When conflated with the problem of securing such a mess against cyberattack, grid connected microgenerators are a security and reliability nightmare. If you want to see the scope of the problem, check out available information about security and the Internet of Things, which is essentially what would be in play.

    Reply
  8. Math is Your Friend

    “How will that reduce the carbon use of industry?”

    It probably would not.

    The carbon requirements of creating and sustaining just an electric transportation sector, as a reading of some of the posts here about a need to increase production of some minerals by a factor of hundreds or thousands of times current production will suggest.

    Adding in generating and distribution systems, early replacement of vehicles, ancilliary demands of infrastructure, revamping of manufacturing, redesign and rebuilding of operational facilities, and so on, and it seems entirely possible that carbon requirements will go up.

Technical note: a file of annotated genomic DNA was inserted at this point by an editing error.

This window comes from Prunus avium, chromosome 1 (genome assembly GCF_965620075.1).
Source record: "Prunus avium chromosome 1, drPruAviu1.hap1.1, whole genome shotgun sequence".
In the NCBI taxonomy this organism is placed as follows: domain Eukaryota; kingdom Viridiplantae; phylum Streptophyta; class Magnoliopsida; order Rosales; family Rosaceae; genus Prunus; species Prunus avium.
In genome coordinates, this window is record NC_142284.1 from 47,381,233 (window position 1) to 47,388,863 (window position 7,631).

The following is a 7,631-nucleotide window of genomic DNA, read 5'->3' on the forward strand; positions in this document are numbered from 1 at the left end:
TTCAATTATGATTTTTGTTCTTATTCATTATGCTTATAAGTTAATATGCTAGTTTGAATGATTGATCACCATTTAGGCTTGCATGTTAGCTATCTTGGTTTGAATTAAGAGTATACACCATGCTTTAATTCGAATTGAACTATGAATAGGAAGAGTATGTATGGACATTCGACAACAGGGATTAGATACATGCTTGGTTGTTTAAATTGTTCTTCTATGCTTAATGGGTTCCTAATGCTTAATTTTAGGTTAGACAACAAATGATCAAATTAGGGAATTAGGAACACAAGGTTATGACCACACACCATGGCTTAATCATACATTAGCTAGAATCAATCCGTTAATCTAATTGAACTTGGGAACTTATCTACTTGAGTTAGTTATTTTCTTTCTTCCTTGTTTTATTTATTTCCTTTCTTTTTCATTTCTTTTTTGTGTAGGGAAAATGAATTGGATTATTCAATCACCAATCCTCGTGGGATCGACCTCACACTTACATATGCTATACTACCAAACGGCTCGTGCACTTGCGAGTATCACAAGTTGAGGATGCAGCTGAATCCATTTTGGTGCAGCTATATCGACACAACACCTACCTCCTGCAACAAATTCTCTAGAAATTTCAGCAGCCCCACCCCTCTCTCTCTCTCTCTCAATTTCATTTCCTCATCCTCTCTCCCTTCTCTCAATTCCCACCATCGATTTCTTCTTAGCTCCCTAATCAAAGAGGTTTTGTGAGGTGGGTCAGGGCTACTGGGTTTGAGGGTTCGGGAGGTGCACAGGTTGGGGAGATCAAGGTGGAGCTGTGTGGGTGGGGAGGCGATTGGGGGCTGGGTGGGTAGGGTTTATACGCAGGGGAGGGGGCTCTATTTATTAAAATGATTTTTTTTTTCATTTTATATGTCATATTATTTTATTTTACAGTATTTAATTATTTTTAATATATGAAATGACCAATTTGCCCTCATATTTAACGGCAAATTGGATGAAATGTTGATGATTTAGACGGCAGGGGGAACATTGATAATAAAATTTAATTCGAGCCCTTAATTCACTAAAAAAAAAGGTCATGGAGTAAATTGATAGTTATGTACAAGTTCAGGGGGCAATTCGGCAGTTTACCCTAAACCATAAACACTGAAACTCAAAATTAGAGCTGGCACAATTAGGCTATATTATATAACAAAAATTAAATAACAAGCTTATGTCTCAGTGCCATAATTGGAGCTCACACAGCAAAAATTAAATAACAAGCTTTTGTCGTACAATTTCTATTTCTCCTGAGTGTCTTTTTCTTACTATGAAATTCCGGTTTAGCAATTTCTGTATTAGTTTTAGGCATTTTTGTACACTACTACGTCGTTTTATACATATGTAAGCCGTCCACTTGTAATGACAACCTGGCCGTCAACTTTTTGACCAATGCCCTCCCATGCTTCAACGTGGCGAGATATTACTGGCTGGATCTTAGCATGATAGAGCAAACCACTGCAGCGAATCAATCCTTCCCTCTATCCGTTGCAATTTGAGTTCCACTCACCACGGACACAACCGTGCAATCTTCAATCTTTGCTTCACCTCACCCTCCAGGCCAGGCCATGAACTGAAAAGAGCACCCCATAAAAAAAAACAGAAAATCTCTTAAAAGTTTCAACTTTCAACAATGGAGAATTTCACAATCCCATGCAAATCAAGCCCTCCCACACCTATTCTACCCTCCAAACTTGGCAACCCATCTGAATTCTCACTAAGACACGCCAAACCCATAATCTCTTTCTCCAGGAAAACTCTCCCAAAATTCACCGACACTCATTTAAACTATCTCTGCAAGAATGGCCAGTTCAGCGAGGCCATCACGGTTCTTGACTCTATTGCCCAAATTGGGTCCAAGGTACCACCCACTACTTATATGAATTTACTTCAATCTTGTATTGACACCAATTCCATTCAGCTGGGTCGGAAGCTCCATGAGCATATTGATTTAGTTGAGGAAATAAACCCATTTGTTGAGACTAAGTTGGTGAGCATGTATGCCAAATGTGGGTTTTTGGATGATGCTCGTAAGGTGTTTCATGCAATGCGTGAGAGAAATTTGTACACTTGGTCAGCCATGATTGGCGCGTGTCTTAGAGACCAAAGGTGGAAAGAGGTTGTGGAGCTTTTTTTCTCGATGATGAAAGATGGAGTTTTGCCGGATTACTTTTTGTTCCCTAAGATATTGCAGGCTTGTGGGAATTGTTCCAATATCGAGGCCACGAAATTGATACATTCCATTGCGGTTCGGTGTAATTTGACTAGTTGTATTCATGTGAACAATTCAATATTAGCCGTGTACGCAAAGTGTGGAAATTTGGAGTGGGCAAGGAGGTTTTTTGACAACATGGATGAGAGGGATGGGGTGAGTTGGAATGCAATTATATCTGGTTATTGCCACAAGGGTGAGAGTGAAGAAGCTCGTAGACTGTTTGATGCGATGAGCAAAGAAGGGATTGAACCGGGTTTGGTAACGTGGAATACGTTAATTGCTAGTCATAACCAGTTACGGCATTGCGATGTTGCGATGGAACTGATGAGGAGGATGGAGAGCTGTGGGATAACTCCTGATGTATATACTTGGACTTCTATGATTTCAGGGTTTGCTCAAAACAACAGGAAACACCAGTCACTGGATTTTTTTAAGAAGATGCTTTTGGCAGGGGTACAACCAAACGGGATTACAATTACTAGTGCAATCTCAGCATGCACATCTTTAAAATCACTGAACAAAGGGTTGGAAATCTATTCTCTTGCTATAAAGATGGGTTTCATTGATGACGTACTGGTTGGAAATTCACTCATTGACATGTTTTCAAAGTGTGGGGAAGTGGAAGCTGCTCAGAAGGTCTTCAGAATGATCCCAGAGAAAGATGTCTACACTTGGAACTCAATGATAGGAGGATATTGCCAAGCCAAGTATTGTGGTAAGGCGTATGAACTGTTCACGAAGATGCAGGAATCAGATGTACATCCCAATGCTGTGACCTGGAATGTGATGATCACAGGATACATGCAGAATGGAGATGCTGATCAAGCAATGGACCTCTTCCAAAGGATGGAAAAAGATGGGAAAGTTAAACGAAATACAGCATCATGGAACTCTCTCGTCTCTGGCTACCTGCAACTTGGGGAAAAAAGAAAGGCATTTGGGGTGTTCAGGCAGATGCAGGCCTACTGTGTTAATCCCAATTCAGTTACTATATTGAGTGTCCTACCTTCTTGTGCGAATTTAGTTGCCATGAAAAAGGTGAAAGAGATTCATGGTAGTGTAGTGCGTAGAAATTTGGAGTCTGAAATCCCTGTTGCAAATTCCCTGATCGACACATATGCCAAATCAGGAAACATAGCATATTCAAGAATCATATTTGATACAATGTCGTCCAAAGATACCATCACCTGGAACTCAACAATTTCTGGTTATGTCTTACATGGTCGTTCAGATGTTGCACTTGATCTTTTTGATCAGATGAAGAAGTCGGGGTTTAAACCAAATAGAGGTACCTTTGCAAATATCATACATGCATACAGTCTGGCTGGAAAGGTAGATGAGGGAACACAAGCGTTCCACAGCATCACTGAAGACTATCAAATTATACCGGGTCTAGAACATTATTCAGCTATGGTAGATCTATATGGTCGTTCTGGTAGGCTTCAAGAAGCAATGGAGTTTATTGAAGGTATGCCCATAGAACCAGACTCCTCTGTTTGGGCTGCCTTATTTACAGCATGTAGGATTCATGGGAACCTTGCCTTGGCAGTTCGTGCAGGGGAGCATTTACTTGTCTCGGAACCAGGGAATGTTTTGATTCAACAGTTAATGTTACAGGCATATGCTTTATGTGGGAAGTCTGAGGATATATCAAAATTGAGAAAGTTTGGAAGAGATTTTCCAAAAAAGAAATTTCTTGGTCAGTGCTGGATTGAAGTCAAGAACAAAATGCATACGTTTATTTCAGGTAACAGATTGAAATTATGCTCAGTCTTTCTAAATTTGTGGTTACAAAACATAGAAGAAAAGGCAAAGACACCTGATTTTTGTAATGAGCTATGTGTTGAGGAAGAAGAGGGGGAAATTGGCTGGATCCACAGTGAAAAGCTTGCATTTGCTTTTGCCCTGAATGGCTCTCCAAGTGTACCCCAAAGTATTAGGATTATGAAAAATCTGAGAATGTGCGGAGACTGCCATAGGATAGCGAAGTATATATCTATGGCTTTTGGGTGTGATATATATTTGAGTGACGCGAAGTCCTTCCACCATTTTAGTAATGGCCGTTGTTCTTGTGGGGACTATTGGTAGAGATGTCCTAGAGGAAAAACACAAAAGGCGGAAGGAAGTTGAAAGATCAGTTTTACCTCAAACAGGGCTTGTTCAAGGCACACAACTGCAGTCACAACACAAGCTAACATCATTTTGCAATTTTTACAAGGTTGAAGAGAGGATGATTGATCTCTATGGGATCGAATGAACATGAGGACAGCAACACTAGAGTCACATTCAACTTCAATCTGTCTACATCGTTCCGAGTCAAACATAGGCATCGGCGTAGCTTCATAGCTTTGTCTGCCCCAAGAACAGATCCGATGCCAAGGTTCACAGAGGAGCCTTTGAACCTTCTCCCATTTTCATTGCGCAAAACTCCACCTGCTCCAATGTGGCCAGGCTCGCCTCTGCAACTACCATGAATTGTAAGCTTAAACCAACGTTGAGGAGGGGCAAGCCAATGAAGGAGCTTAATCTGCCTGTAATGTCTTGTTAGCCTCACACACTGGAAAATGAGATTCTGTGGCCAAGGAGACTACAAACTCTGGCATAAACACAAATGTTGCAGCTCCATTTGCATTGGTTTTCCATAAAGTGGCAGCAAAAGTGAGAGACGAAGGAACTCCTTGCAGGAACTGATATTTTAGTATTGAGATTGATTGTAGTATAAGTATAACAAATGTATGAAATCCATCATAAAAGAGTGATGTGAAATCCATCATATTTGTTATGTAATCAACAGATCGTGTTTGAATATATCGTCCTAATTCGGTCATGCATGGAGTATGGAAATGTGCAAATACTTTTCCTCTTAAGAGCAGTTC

Add that to the ‘Brexit effect’ as other countries see the economic and practical mess that the process creates, leading them to decide to have no part of such things, and global carbon effects are unlikely to end on the low side of neutral.

    That’s not an analytical conclusion, of course, as a lot of the data does not exist and won’t until we see what the real world hit is like, but that does seem the way to bet.

    Please note that current figures generally are either theoretical, vendor/advocate driven, or derived from inherently and sometimes artificially ‘electric friendly’ environments and use cases, and are unlikely to be representative of a broader range of situations. One example might be use of HOV lanes for single driver EVs… which is an advantage now, but meaningless as the number of EVs increase, with loss of current advantages to time, efficiency, and convenience.

    They also do not illustrate the side effects and feedback effects that will occur when the number of electric vehicles rise to the level that they affect or change current facilities, economics, and operation.

    Furthermore, we have yet to see a significant emergence of the full EV lifecycle, which in a full EV scenario could produce hundreds of millions of tons of battery waste (post use batteries, not the manufacturing waste, which is another issue), nor have we seen the potential problems with large vehicular accidents involving significant numbers of EVs producing electric and fire hazards to rescuers… or the effect of such an accident stranding thousands of EVs on a highway during severe snowstorm conditions (which is where a lot of high count mass collisions occur).